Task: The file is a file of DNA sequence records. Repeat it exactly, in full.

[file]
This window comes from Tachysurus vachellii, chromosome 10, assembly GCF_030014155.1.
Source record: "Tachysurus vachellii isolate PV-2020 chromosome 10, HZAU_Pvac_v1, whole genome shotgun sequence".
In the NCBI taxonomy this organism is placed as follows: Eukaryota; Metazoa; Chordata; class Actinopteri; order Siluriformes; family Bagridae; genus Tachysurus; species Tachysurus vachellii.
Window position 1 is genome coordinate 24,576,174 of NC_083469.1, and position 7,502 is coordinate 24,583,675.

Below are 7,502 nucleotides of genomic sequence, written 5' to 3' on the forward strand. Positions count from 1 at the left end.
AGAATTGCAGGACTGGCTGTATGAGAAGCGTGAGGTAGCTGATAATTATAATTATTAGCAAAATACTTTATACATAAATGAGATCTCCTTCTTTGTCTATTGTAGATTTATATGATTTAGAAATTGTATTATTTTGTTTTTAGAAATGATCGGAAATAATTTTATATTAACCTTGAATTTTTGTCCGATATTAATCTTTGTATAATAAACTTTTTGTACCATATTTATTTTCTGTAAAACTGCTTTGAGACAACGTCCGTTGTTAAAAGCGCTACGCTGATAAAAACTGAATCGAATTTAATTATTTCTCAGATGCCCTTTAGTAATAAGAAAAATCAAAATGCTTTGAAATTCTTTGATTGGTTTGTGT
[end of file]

This window comes from Tachysurus vachellii, chromosome 10, assembly GCF_030014155.1.
Source record: "Tachysurus vachellii isolate PV-2020 chromosome 10, HZAU_Pvac_v1, whole genome shotgun sequence".
In the NCBI taxonomy this organism is placed as follows: Eukaryota; Metazoa; Chordata; class Actinopteri; order Siluriformes; family Bagridae; genus Tachysurus; species Tachysurus vachellii.
Window position 1 is genome coordinate 24,576,174 of NC_083469.1, and position 7,502 is coordinate 24,583,675.

Below are 7,502 nucleotides of genomic sequence, written 5' to 3' on the forward strand. Positions count from 1 at the left end.
AGAATTGCAGGACTGGCTGTATGAGAAGCGTGAGGTAGCTGATAATTATAATTATTAGCAAAATACTTTATACATAAATGAGATCTCCTTCTTTGTCTATTGTAGATTTATATGATTTAGAAATTGTATTATTTTGTTTTTAGAAATGATCGGAAATAATTTTATATTAACCTTGAATTTTTGTCCGATATTAATCTTTGTATAATAAACTTTTTGTACCATATTTATTTTCTGTAAAACTGCTTTGAGACAACGTCCGTTGTTAAAAGCGCTACGCTGATAAAAACTGAATCGAATTTAATTATTTCTCAGATGCCCTTTAGTAATAAGAAAAATCAAAATGCTTTGAAATTCTTTGATTGGTTTGTGT